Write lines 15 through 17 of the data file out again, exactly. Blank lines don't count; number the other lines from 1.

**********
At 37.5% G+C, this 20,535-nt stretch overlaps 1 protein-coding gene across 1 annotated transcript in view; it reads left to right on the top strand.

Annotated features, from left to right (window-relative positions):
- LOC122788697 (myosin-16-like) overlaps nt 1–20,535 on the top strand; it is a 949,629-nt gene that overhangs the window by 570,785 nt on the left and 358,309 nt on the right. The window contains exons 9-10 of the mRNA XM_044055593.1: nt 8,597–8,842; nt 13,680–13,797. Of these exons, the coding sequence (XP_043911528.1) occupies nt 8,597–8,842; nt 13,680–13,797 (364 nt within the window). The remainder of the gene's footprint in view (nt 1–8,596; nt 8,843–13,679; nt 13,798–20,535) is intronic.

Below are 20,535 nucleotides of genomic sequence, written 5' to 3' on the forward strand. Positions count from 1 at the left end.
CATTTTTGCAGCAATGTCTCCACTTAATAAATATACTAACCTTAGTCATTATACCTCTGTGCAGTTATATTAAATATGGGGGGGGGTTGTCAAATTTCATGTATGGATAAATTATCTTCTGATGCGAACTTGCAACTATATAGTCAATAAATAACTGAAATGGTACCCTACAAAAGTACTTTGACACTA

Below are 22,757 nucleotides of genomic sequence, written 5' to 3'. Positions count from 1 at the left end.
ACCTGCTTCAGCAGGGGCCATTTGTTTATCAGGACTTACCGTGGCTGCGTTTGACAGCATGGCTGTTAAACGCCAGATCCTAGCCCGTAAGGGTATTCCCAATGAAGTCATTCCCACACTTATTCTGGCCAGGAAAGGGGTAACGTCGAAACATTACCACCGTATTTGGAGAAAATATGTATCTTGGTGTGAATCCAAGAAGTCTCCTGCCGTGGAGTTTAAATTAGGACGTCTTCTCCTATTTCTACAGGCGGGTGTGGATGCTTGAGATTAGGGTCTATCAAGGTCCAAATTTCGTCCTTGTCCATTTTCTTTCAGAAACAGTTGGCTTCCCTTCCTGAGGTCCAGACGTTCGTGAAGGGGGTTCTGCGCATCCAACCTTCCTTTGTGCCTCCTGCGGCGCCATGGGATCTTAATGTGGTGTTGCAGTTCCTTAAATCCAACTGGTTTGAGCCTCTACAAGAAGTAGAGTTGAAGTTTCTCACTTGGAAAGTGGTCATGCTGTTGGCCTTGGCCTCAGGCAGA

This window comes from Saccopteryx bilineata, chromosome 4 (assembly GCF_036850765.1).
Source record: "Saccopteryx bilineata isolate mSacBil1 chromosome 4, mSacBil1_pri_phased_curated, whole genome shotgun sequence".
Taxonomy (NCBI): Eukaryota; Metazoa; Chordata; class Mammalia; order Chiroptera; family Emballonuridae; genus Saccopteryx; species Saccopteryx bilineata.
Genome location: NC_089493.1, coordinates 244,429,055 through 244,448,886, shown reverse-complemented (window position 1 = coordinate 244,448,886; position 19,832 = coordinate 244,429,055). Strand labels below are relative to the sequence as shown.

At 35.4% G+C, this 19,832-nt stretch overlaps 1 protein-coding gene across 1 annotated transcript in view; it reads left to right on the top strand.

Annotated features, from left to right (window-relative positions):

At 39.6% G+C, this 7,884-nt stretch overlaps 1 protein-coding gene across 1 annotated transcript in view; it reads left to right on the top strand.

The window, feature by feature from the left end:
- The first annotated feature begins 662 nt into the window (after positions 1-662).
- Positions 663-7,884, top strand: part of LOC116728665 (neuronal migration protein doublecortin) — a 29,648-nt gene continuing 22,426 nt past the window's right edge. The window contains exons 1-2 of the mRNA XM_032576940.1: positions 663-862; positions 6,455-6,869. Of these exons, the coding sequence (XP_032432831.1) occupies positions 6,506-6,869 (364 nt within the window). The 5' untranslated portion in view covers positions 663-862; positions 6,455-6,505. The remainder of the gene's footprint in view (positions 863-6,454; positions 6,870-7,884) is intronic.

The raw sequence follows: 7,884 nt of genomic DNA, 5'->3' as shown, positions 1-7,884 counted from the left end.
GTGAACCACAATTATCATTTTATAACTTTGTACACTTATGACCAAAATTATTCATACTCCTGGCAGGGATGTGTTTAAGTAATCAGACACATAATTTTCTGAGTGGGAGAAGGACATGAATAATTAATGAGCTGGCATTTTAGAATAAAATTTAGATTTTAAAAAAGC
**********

The window, feature by feature from the left end:
- The first annotated feature begins 662 nt into the window (after positions 1-662).
- Positions 663-7,884, top strand: part of LOC116728665 (neuronal migration protein doublecortin) — a 29,648-nt gene continuing 22,426 nt past the window's right edge. The window contains exons 1-2 of the mRNA XM_032576940.1: positions 663-862; positions 6,455-6,869. Of these exons, the coding sequence (XP_032432831.1) occupies positions 6,506-6,869 (364 nt within the window). The 5' untranslated portion in view covers positions 663-862; positions 6,455-6,505. The remainder of the gene's footprint in view (positions 863-6,454; positions 6,870-7,884) is intronic.